I’ve been writing the Real Travel column in every issue of National Geographic Traveler for almost ten years–long before the magazine (and my column) made the move online. I thought it would be fun to re-visit some of those older, print-only columns from time to time, here on the blog.
This one–I call it Sleeping With Strangers–cuts to the chase of a travel dilemma I know we’ve all experienced from both sides. What’s the most graceful way to be a good guest (and host)? With CouchSurfing now a well-established tool in our travel kit, it’s not a bad moment to think about what we gain (and what, sometimes, we lose) by experiencing a place under someone else’s wing….
Sleeping With Strangers
It was Carnival time on a small Caribbean island, and all the hotels and guesthouses had been booked up solid months in advance. But I was lucky: a dear friend’s mother had an old acquaintance who lived on the island. She called her, explained my situation, and the woman–I’ll call her Adela–immediately said, “Why of course she can be my guest!”
I flew down soon afterwards, thrilled to have such an invitation on one of my first-ever trips abroad. As a houseguest of a local person, I figured I was in for a really special travel experience: with the help of my hosts I’d get a total immersion in the Carnival culture.
Adela’s house was a few miles from the city, in a gated hilltop development of large estates shrouded in bougainvilla and jasmine vines. She greeted me at the door wearing a pink caftan and gold sandals. “Isn’t it nice up here? Far away from the dreadful noise of the bloody Carnival.”
Adela, to my chagrin and amazement, hated the island’s famous Carnival. What’s more, her house was a fortress: curlicued wrought-iron gates barred every outside door and window. To get from the front door to my room required four different keys, and my host didn’t have copies for me. “This is such a dangerous country,” my hostess warned, opening a padlock to one of the gates. “But don’t worry, because you’re safe here, and you won’t want to leave.”
In fact, even if I wanted to I couldn’t. At least not without offending my host. (And locking myself out, too.) Every time I tried to go downtown to check out the Carnival preparations Adela would appear, and offer to drive me to “someplace nice”–usually a shopping mall. In the torpid evenings, after dinner, I’d hear enticing music drifting up the hill. But there was no question of my going downtown.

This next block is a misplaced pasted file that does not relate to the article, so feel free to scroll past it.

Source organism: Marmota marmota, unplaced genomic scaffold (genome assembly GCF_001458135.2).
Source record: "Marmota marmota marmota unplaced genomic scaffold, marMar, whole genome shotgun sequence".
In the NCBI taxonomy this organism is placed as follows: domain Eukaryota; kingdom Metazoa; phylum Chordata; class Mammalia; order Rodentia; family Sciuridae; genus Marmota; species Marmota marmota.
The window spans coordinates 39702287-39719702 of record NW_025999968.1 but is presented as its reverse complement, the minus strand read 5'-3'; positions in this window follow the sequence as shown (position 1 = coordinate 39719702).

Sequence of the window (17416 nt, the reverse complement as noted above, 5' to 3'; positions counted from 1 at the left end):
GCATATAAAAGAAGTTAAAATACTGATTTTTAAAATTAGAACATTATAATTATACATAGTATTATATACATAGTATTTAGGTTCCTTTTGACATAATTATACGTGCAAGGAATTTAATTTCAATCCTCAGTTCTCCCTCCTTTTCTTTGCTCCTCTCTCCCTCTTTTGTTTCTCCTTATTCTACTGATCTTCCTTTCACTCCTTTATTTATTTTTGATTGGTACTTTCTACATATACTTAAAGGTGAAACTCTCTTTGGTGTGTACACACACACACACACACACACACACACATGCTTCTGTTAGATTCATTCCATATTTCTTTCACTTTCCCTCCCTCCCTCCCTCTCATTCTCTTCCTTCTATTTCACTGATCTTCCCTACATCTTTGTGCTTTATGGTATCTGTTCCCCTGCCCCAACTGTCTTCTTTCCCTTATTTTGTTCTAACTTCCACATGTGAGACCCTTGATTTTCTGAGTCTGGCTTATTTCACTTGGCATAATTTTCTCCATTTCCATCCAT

“We can watch the Carnival on tv,” Adela proclaimed, settling her bulk into a lounge chair. “Could you be a dear and massage my feet?”
The Bargain of “The Guest Deal”
Being a houseguest when you travel, as I discovered on that long-ago trip, can be either dream or nightmare–especially if you are a traveler like me, who cherishes her independence. To be a guest is to strike a bargain, trading your freedom for access to someone else’s way of life, someone else’s idea of what is interesting and remarkable about the place they live in.
The payoff is that, when you and your hosts are on the same wavelength, you can have a trip more special than money can buy. Some years ago when I went to Auckland for the first time, my hosts–a couple around my own age I’d met while traveling– had a full program lined up for me. They drove me around the north island to their favorite hot springs, to the beach where “Xena, Warrior Princess” was filmed. At mealtimes they introduced me to their favorite restaurants, where I sampled the special cheeses from south New Zealand that don’t get exported, the fruits that only grow locally.